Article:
Wing ribs of a de Havilland DH.60 Moth
Wing ribs of a de Havilland DH.60 Moth

In an aircraft, ribs are forming elements of the structure of a wing, especially in traditional construction.

By analogy with the anatomical definition of "rib", the ribs attach to the main spar, and by being repeated at frequent intervals, form a skeletal shape for the wing. Usually ribs incorporate the airfoil shape of the wing, and the skin adopts this shape when stretched over the ribs.

Type of ribs

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There are several types of ribs. Form-ribs, plate-type ribs, truss ribs, closed-ribs, forged ribs and milled ribs, where form-ribs are used for light to medium loading and milled ribs offer the greatest strength.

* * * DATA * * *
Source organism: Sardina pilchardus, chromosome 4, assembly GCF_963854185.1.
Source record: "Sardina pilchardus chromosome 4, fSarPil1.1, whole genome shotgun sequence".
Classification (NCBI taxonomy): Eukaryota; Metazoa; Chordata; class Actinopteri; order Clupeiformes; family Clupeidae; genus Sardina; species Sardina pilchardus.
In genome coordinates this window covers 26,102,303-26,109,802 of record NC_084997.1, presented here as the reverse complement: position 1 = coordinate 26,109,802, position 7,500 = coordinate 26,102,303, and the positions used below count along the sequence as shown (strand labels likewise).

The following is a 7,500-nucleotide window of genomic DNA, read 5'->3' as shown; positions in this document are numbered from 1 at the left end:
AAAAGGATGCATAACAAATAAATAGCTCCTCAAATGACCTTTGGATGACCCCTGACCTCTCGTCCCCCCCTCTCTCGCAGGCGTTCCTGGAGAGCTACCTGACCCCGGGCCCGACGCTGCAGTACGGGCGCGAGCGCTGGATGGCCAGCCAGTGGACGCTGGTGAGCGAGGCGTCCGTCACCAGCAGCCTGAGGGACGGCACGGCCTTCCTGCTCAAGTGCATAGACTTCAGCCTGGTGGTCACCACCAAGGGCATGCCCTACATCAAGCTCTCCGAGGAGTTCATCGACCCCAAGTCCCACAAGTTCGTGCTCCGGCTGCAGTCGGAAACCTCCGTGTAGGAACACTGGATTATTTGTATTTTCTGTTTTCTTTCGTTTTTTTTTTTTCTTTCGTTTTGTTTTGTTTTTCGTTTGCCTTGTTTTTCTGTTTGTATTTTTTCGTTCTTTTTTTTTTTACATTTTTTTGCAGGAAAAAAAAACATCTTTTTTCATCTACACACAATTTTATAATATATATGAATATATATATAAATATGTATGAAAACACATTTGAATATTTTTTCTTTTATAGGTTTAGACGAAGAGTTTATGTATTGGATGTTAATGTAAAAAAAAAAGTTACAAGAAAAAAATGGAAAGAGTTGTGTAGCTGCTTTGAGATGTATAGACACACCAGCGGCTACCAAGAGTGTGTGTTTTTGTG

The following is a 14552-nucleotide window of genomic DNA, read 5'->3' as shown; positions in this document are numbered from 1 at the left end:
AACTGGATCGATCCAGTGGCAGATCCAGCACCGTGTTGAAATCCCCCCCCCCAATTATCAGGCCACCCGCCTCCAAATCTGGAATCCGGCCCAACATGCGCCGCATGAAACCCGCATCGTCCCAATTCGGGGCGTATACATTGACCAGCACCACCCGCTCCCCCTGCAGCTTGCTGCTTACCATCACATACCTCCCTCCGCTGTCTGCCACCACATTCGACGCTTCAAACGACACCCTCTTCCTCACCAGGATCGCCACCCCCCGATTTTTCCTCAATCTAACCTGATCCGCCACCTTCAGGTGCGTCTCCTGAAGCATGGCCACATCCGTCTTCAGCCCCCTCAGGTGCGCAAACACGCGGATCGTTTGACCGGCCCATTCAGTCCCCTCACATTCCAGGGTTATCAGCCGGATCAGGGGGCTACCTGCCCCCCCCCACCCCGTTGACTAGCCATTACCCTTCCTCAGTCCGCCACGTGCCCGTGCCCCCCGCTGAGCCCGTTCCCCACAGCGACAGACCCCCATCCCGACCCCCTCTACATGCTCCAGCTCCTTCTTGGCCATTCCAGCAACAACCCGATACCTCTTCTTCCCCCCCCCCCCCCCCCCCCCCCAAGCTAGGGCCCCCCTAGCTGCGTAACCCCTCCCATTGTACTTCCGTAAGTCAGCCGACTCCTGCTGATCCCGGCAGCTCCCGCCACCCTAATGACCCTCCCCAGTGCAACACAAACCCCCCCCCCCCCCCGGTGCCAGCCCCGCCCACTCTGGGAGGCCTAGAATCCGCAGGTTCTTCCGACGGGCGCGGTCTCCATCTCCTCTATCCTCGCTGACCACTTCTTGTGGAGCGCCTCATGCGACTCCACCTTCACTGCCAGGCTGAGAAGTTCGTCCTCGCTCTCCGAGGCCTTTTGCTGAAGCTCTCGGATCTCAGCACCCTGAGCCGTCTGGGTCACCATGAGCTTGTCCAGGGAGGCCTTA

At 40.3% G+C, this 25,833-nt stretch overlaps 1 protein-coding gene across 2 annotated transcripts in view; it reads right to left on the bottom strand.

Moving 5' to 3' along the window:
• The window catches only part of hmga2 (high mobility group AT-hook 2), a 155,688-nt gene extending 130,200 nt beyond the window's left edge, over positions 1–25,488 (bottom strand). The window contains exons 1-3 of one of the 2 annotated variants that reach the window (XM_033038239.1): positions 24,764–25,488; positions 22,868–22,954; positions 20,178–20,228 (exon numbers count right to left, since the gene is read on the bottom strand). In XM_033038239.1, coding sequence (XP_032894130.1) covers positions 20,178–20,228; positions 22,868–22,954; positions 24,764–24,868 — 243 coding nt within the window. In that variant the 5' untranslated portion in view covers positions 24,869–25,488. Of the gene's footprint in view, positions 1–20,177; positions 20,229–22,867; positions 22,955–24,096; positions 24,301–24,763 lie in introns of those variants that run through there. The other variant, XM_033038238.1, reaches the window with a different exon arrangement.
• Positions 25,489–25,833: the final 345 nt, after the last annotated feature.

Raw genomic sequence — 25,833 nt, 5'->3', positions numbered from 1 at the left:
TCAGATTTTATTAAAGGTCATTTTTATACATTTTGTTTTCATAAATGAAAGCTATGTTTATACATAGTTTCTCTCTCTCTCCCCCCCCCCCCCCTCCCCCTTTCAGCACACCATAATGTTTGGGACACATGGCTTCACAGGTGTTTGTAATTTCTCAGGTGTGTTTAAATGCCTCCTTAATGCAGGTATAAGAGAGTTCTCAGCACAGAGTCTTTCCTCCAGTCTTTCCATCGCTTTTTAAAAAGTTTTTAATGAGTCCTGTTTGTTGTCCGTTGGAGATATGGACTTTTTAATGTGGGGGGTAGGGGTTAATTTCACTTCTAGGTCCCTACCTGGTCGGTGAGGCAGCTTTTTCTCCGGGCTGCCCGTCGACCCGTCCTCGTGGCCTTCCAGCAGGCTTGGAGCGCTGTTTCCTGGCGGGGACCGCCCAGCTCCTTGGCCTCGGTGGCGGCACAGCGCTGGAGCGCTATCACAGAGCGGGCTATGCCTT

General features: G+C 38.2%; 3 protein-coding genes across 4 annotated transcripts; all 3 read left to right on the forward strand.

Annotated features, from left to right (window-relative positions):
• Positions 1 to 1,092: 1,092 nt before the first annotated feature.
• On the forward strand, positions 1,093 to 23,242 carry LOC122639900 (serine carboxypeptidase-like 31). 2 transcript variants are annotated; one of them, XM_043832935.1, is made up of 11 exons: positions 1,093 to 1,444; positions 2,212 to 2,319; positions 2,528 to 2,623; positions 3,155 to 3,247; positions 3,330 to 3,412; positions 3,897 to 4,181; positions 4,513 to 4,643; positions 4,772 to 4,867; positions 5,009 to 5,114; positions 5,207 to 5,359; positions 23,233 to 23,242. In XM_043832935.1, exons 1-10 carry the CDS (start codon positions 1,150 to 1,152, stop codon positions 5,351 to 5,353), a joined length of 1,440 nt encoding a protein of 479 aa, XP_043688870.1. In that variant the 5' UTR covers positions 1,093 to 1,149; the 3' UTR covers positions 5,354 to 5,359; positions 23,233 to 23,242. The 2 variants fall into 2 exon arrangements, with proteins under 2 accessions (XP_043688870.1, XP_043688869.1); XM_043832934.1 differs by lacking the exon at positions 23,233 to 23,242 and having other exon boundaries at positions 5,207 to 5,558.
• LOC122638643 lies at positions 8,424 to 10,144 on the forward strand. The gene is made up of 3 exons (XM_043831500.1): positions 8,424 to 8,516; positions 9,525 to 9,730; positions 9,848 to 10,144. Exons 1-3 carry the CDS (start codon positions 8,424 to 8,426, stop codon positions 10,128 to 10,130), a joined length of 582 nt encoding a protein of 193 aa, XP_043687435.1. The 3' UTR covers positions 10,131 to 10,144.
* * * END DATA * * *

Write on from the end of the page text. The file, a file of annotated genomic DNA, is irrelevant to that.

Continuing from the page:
Ribs are made out of wood, metal, plastic, composites, foam. The wings of kites,[1] hang gliders,[2] paragliders,[3] powered kites,[4] powered hang gliders, ultralights, windmills [5] are aircraft that have versions that use ribs to form the wing shape.

For full size and flying model aircraft wing structures that are usually made of wood, ribs can either be in one piece (forming the airfoil at that rib's "station" in the wing), or be in a three-piece format, with the rib web being the part that the one-piece rib consisted of, with capstrips for the upper and lower edging of the rib, running from the leading edge to the trailing edge, being the other two component parts.